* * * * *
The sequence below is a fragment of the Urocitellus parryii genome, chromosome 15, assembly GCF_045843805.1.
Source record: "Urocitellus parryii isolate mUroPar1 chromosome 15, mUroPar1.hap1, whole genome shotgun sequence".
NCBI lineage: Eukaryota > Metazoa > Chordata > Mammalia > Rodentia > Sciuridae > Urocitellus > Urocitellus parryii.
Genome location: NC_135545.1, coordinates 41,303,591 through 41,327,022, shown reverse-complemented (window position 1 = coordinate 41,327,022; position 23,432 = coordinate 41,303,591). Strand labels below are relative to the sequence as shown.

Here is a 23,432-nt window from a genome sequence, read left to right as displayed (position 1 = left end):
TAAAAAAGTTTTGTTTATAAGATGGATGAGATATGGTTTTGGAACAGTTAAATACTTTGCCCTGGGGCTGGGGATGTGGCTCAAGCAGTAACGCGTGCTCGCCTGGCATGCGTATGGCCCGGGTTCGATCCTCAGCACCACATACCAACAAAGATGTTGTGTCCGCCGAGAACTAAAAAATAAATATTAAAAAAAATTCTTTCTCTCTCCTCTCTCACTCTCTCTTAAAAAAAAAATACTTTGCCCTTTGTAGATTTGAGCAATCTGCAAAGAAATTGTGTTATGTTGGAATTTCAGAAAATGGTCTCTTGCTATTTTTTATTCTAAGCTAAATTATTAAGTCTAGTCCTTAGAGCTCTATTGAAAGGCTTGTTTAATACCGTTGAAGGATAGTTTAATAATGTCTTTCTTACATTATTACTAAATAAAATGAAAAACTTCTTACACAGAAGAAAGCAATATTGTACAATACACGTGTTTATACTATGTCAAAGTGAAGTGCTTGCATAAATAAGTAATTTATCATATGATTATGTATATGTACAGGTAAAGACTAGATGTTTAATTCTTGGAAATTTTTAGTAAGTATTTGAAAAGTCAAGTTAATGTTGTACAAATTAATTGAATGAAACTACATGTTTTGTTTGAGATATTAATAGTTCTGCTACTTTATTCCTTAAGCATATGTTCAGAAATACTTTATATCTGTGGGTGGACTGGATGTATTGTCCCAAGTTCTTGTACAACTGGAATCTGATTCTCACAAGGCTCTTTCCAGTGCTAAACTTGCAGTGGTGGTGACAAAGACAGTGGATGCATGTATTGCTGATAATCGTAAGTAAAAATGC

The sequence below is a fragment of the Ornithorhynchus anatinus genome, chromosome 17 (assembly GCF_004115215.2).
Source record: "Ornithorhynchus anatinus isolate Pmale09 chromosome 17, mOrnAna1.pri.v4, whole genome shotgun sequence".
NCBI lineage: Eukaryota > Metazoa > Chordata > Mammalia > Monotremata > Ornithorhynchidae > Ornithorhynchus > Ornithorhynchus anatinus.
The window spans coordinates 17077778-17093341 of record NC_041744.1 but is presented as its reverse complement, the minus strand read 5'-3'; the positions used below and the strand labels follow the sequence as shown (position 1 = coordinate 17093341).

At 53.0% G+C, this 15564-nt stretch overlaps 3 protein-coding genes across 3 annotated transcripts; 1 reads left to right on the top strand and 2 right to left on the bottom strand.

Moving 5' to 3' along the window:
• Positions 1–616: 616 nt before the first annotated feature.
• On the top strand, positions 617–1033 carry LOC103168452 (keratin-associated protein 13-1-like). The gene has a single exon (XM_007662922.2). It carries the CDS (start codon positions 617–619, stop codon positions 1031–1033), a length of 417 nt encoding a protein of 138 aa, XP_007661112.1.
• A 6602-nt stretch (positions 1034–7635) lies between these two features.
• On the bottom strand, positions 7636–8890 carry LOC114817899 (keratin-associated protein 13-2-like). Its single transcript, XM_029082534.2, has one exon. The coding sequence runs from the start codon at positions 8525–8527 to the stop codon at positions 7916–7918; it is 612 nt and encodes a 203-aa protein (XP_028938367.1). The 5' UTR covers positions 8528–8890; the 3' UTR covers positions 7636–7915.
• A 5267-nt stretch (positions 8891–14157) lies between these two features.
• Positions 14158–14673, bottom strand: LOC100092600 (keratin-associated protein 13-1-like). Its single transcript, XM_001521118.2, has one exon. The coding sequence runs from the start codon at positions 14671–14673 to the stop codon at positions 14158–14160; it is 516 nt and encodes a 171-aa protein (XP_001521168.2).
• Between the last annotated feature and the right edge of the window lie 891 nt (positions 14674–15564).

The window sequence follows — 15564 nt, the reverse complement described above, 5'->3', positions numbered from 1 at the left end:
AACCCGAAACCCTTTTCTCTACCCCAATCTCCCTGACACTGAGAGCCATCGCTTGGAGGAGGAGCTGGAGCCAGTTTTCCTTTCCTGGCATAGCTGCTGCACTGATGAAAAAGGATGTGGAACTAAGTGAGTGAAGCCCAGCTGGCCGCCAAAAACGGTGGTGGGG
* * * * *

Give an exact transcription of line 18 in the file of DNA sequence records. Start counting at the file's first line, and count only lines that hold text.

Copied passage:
• Positions 14158–14673, bottom strand: LOC100092600 (keratin-associated protein 13-1-like). Its single transcript, XM_001521118.2, has one exon. The coding sequence runs from the start codon at positions 14671–14673 to the stop codon at positions 14158–14160; it is 516 nt and encodes a 171-aa protein (XP_001521168.2).